Three years ago, Pauline Marois’ leadership of the Parti Québécois was so contentious that her own party members were jumping ship.
Today, she’s cemented her position at the top of the province’s sovereignist movement, rallied the faithful and set her sights firmly on a majority government.
Marois’s PQ just barely cleared the Liberals in 2012 to form the party’s first-ever minority government. But Quebec’s Madame de Béton (the Concrete Lady), as she was christened by staunch supporters in her caucus, saw some of her tough edges softened this year as she stood tall with the residents and mayor of Lac-Mégantic in the wake of the rail tragedy in the small town last summer.
Her government’s swift and efficient response to the disaster – setting up financial aid, social services and support for businesses within days of the blasts that levelled the town’s core – shifted thinking about the PQ’s ability to govern in the current climate.
Marois has shown steely political perseverance in her nearly seven years as PQ leader, weathering party infighting, desertions, stagnant popularity in the polls and the spectre of former Bloc Québécois leader Gilles Duceppe.
Before the PQ won its minority, she captained two years of steady opposition pressure on the Liberal government at Quebec’s national assembly in the continuing public works corruption scandal.
Marois appeased nationalist hardliners with her pledge to expand Quebec’s Bill 101 language law and to create a Quebec citizenship charter to promote "common values" and secularism in the province.
While the PQ ultimately had to abandon Bill 14, its controversial revamp of the language law, to focus its efforts on the secular charter, it included a line about the primacy of the French language in the proposed legislation on religious neutrality.
She has refused to budge on one of the central elements of the charter, the ban on religious symbols, despite significant push-back from some municipalities, religious groups and educational institutions.
"It's a basic part of the project," she said outside of the hearings on the proposed charter in January.
While Marois, in her early days as PQ leader, distanced herself from the sovereignty referendum issue, she has come full circle.
With the ascent of Stephen Harper's Conservative government in Ottawa, Marois found a new foil for Quebec's independence: Ottawa's right-wing policies which are unpopular in Quebec.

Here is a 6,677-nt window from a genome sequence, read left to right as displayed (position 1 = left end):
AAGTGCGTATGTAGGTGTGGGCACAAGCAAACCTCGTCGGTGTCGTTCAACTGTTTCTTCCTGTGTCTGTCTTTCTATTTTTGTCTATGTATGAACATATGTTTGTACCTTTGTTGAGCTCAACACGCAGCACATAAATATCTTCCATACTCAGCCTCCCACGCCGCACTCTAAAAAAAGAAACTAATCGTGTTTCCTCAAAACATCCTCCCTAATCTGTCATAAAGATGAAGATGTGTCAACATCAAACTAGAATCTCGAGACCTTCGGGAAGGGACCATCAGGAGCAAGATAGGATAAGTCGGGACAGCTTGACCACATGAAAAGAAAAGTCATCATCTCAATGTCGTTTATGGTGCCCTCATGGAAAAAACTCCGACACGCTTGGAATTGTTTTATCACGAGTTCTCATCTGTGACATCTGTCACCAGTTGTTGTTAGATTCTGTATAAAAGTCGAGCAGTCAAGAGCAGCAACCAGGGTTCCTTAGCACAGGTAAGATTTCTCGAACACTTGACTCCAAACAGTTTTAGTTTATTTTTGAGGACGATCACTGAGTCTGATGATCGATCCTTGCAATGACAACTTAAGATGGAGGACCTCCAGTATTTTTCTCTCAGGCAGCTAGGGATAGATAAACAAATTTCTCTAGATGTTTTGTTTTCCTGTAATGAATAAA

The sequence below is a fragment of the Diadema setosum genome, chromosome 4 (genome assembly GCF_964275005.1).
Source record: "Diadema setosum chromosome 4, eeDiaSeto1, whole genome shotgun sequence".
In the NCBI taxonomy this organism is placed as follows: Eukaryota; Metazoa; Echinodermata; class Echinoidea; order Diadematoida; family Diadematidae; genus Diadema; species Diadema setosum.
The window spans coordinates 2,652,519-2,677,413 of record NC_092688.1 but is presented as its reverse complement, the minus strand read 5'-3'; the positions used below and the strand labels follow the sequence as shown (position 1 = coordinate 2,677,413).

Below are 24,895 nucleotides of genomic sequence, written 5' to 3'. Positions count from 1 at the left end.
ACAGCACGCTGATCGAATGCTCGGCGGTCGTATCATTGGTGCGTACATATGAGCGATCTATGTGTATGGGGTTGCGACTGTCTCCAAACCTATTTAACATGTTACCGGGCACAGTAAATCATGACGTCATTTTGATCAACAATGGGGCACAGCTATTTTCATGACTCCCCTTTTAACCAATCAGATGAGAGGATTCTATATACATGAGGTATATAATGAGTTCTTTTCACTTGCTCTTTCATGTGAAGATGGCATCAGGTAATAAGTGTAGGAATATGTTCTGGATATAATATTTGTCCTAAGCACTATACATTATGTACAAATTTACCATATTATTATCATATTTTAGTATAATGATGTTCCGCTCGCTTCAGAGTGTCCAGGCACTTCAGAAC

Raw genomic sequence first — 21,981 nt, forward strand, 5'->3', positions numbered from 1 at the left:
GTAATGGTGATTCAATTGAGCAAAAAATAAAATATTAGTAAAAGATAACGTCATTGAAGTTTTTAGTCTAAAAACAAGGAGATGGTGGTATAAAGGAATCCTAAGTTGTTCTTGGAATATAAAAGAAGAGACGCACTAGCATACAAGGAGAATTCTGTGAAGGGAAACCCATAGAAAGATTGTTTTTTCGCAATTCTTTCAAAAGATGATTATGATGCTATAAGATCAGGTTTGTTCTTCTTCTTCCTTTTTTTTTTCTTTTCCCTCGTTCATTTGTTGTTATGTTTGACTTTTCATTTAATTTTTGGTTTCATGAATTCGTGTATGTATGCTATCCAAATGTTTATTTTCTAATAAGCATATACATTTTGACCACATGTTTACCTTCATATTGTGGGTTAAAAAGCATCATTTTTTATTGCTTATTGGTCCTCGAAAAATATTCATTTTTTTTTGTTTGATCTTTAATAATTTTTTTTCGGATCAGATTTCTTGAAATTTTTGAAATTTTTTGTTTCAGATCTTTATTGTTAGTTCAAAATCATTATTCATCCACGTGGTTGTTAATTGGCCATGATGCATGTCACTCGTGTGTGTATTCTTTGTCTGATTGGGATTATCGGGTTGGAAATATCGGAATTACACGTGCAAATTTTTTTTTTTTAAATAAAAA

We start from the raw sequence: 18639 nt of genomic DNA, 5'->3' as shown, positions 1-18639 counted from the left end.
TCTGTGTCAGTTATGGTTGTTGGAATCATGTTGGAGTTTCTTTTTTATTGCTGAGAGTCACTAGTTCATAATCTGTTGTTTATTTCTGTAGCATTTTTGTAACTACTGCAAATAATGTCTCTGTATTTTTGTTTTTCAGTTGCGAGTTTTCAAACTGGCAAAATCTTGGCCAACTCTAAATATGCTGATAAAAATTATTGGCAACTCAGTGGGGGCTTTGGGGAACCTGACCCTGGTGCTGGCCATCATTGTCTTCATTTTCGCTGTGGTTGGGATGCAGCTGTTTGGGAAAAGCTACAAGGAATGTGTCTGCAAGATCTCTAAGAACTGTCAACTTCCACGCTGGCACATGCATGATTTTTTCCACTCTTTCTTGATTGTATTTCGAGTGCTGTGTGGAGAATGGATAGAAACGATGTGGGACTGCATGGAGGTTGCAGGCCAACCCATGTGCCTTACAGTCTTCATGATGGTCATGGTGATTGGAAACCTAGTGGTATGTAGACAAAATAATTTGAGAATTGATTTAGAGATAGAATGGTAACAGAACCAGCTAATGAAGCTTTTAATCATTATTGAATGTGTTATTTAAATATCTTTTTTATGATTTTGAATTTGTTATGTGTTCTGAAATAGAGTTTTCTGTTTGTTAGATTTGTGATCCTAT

Sovereignty is once again the PQ's key objective.
"The biggest risk to Quebec isn’t sovereignty," she told supporters in 2012. "It is staying in Canada."
First female premier boasts unequalled experience
Marois, 64, is among the most tenacious and successful Quebec politicians in history and a trailblazer for women in public office.
As the first woman leader of any Quebec political party, and the province’s first female premier, she brought decades of legislative and executive experience to the job.
Her public track record is linked intimately to Parti Québécois history and includes 15 cabinet positions under four former premiers (René Lévesque, Lucien Bouchard, Jacques Parizeau and Bernard Landry.)
From her first stint as press secretary in the 1970s to Quebec’s then-finance minister Parizeau, to overseeing the education, health and finance portfolios, Marois has been deeply involved in the province's trademark social programs.
She helped draft Quebec's progressive youth protection legislation in the 1980s and engineered the province’s envied low-cost daycare system.
Her first bid for the PQ leadership failed in 1985.
A second leadership bid in 2006 ended with a brief retirement from politics after party members chose André Boisclair, a young upstart ex-cabinet minister. Following the PQ's disastrous performance in the 2007 elections, Marois returned to public life to take over the party.
She briefly faced a formidable opponent, Gilles Duceppe, who bowed out of the race just 24 hours after declaring his candidacy. Marois was acclaimed.
Controversial student support
But for all of her experience and political will, Marois's political career has not been without its missteps.
Her support for the province's students during the tuition protests was deemed opportunistic by some protesters and political opponents. She eventually dropped the red square she wore in the legislature but continued to press her support of the students' cause, pulling in one of their leaders, Léo Bureau-Blouin as a star candidate.
Her government created the Conseil des Universités to oversee university administrations and to look for ways to cut back on spending and expenses.
Her personal wealth has also been publicly scrutinized. She and her husband Claude Blanchet sued the Montreal Gazette for defamation over a 2007 investigation that raised questions about their former multimillion-dollar home on Île-Bizard.
The case was settled out of court.
More recently, Marois was on the defence again after testimony before the province’s corruption commission alleged her involvement with high-ranking union officials.
In the wiretap evidence, two union executives were overheard talking in 2009, when Marois was leader of the opposition, about applying pressure to the PQ to ensure no corruption inquiry took place.
Then-union president Michel Arsenault reassures Jean Lavallée that they have a deal with "Blanchet," a reference to Marois' husband, a director at the FTQ Solidarity Fund from 1983 to 1997.
"The PQ won't touch this," Arsenault tells Lavallée, ex-president of the labour federation's construction wing. "I'll talk to Pauline."
Marois defiantly denied that her husband ever struck a deal with Quebec's largest labour federation to protect that union's interests and to thwart an inquiry.